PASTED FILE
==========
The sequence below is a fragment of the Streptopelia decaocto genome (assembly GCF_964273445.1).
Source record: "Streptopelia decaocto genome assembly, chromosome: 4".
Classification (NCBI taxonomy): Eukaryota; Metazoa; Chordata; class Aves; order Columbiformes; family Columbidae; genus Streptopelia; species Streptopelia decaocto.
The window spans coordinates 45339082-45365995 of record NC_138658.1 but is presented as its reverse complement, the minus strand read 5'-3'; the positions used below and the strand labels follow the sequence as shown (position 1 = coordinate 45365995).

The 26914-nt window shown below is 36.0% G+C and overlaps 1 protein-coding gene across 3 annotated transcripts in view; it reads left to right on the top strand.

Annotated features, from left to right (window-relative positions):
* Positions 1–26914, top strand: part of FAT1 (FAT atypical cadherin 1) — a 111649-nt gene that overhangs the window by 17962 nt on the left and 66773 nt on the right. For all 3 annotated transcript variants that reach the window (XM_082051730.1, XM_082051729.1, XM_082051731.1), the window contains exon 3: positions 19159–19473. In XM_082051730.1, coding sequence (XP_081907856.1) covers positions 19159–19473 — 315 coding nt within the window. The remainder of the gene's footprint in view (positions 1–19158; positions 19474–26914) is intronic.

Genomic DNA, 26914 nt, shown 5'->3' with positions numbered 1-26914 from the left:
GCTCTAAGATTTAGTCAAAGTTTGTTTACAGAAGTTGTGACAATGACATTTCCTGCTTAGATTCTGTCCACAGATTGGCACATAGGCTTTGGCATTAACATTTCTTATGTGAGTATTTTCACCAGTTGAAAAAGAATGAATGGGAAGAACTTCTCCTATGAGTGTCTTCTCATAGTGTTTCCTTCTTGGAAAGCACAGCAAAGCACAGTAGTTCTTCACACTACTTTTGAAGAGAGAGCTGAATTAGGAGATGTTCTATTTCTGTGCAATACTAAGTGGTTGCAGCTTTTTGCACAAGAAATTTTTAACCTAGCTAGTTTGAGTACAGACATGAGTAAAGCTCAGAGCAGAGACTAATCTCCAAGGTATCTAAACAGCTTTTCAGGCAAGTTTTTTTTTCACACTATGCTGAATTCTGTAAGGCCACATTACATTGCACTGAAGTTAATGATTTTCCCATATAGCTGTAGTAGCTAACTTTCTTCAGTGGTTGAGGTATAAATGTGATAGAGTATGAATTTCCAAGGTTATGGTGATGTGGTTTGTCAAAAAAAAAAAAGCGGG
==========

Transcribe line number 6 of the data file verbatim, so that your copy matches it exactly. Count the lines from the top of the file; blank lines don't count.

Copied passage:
Annotated features, from left to right (window-relative positions):